It is exceedingly common in regular journalism to ask people for a quote that makes a very specific point — I’ve been asked many times by reporters to do similar things.Keith Kloor a journalist, former editor at Audubon magazine and adjunct professor at NYU says in response to Romm's admission,
I’ve never done this during my career as a magazine journalist. . . feeding a source a quote is a serous breach of journalistic ethics. At NYU, where I’ve been an adjunct journalism professor, I couldn’t imagine telling a student this was acceptable behavior. In fact, in the five years I’ve taught classes there, I can’t recall when a student has even asked if this was acceptable behavior. I mean, it just feels wrong to do that kind of thing.Bud Ward, editor of the Yale Forum on Climate Change and the Media has some strong things to say as well:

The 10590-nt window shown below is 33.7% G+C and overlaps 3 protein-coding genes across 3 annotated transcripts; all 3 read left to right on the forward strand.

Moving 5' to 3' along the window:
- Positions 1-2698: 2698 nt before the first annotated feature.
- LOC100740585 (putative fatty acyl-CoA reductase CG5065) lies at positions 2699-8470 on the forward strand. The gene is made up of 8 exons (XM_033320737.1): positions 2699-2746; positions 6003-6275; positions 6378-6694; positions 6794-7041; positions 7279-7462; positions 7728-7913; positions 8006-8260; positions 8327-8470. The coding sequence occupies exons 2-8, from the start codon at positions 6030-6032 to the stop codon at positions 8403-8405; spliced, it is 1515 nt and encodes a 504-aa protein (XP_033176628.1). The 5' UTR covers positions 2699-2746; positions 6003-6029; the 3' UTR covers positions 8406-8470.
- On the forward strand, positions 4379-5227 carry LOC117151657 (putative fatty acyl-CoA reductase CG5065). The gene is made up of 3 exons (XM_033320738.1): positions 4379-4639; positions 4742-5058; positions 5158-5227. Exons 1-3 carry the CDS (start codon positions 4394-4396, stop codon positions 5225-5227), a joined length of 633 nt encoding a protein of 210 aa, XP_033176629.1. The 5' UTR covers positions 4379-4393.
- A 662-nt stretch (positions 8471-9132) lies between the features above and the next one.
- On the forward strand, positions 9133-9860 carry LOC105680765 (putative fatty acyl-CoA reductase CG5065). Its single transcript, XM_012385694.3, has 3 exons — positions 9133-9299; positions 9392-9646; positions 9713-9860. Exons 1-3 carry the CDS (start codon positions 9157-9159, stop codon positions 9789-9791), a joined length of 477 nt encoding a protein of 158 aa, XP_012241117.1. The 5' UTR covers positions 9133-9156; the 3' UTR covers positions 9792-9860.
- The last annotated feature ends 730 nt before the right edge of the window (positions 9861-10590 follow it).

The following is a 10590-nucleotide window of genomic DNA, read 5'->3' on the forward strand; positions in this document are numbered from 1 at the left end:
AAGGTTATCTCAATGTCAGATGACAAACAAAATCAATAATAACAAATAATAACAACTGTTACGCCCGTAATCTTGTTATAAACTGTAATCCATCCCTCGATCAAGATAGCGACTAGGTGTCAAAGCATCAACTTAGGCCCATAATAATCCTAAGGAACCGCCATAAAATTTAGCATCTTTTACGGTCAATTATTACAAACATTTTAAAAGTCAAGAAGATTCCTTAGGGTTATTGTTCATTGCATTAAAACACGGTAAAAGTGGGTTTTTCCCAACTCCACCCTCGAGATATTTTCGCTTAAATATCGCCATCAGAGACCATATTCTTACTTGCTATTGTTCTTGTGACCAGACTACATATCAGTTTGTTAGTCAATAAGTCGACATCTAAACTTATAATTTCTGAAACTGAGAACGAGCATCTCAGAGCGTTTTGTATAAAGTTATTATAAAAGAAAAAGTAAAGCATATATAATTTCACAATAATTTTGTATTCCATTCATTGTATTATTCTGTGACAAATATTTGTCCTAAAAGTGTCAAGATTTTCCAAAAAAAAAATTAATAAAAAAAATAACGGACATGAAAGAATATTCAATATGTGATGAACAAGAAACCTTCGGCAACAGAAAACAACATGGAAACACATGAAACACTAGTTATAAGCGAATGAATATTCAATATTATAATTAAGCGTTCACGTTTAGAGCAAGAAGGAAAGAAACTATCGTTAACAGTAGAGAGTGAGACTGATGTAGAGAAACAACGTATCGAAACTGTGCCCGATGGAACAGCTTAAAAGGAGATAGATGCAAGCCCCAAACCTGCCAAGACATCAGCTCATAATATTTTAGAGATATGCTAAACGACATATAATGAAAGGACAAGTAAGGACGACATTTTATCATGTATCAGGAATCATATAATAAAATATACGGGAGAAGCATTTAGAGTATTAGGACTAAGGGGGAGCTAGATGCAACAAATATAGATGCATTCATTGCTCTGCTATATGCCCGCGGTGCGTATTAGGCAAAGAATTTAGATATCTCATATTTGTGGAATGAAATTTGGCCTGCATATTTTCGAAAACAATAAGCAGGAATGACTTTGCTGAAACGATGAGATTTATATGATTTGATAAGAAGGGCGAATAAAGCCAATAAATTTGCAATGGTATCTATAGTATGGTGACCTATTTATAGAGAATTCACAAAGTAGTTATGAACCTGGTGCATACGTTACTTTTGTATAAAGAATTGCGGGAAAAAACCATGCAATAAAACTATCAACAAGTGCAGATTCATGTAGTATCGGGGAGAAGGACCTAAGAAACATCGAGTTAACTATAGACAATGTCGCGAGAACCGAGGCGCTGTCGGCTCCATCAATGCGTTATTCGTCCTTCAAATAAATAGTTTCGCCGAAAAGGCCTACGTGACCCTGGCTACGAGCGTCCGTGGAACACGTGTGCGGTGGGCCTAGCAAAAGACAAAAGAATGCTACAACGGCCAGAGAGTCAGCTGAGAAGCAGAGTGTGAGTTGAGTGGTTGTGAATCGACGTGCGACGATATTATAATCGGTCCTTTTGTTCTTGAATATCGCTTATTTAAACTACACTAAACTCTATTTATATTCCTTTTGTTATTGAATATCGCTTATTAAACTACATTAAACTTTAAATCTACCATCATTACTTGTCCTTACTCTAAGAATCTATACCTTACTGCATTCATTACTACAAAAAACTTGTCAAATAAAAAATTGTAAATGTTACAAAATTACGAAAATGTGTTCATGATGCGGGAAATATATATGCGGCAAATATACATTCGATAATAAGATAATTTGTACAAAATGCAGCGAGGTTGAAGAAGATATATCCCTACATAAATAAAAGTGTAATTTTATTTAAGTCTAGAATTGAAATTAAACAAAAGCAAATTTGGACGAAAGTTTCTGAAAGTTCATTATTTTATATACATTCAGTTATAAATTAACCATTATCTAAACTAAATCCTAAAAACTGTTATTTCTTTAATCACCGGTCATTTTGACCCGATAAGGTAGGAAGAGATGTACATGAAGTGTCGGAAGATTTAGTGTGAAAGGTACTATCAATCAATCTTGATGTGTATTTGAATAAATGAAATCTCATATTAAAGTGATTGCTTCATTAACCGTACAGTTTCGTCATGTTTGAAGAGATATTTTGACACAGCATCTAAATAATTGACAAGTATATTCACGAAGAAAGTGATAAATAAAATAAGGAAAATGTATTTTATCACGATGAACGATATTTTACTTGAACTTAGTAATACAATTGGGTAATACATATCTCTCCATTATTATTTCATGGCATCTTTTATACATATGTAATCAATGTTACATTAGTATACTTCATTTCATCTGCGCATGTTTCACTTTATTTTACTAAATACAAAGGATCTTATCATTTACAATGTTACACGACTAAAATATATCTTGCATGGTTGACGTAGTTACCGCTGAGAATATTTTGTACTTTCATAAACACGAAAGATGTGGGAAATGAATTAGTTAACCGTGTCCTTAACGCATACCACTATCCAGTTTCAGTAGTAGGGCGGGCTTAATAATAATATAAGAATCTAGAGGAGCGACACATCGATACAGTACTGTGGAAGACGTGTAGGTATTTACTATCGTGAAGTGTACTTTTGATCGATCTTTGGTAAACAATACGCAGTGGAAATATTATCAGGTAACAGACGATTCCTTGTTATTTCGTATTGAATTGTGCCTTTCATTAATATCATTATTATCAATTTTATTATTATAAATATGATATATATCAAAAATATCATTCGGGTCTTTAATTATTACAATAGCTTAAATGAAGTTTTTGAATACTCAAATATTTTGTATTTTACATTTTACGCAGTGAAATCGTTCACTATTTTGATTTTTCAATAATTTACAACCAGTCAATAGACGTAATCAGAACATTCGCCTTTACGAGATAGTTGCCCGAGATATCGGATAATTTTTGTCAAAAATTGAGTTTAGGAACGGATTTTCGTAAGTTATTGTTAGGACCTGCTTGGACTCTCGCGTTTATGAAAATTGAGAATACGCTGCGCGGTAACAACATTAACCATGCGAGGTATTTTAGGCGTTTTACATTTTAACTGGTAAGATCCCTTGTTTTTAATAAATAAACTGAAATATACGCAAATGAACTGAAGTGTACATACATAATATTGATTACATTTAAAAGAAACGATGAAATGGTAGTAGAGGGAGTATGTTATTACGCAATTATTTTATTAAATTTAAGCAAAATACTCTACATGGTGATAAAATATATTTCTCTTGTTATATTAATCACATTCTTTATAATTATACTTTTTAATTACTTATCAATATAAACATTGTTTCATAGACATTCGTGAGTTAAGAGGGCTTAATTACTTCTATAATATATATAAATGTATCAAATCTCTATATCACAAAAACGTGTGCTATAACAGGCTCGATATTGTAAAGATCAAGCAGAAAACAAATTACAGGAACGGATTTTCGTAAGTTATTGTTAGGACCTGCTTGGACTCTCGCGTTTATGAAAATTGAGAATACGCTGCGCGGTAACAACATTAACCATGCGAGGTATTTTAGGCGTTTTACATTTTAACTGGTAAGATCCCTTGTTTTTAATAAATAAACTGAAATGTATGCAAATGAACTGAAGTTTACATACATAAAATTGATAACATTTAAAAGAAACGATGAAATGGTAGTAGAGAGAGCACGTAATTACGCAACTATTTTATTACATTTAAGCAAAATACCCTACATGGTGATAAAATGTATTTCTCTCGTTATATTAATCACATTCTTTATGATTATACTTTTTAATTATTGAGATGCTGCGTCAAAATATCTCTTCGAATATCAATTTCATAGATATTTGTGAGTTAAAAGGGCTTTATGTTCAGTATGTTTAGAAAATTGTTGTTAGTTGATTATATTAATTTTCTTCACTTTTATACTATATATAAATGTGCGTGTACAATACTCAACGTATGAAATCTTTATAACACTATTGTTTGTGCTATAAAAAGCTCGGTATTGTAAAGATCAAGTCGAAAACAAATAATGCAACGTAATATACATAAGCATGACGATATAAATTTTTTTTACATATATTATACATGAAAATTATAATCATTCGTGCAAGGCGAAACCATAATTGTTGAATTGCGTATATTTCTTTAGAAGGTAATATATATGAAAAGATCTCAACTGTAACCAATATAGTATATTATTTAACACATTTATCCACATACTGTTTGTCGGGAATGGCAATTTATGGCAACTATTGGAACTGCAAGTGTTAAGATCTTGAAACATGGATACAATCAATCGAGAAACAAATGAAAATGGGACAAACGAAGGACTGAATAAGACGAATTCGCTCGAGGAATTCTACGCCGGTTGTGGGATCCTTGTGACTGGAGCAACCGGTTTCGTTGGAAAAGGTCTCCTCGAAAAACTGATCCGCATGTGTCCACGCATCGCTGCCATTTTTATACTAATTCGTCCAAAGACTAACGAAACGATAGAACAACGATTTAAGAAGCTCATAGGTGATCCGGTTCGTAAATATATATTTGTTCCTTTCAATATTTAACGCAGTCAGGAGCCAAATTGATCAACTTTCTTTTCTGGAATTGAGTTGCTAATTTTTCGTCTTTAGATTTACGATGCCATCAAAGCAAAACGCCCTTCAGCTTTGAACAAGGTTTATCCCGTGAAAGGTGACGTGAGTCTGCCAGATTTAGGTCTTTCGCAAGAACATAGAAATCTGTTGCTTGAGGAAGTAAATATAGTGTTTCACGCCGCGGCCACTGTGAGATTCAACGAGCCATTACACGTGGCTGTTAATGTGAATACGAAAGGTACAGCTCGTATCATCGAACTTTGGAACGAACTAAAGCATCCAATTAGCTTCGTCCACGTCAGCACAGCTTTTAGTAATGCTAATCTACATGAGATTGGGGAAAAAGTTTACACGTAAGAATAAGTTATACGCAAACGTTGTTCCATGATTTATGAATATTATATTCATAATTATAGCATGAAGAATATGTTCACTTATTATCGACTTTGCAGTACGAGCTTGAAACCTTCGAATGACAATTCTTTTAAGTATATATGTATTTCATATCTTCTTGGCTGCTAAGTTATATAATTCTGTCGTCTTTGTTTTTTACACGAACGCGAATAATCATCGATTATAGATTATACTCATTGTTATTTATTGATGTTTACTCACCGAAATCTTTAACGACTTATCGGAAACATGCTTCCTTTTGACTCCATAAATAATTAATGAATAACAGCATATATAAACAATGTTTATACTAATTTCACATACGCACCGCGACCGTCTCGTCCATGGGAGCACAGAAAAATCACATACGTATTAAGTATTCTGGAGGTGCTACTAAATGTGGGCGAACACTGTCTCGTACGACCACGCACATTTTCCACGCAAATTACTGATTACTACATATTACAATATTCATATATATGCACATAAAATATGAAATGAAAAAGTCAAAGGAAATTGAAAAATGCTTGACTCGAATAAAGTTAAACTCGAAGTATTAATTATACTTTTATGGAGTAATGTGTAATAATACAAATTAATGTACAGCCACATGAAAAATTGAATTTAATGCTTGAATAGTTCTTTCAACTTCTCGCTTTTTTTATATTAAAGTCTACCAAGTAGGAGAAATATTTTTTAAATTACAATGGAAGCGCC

I agree that it is/would be an extraordinary breach of journalistic ethics for a reporter to attempt, let alone succeed, to plant a quote, regardless of the medium of distribution — magazine, newspaper, TV, online, radio. For it to be a regular event implies to my mind that the source must routinely deal with the most unscrupulous of writers…I dare not even dignify them by calling them journalists or reporters or editors. If they engage in such practices…they’re not and don’t deserve to be so identified. A sad sign of times in rapidly changing nature of just who is and is not a journalist and what is and is not journalism. But in the end, it’s simple: Planting quotes is NOT journalism.I wonder which reporters Romm is referring to when he says that he has had reporters do "similar things" to what he has been revealed to have done? Somehow I doubt that we'll have any journalists admitting to such practices. Either Romm is making stuff up (again) to cover an embarrassing disclosure about his own unethical behavior, or, the media is in worse trouble that I have previously thought. I'll go with the first option until Romm supports his assertion with names and quotes.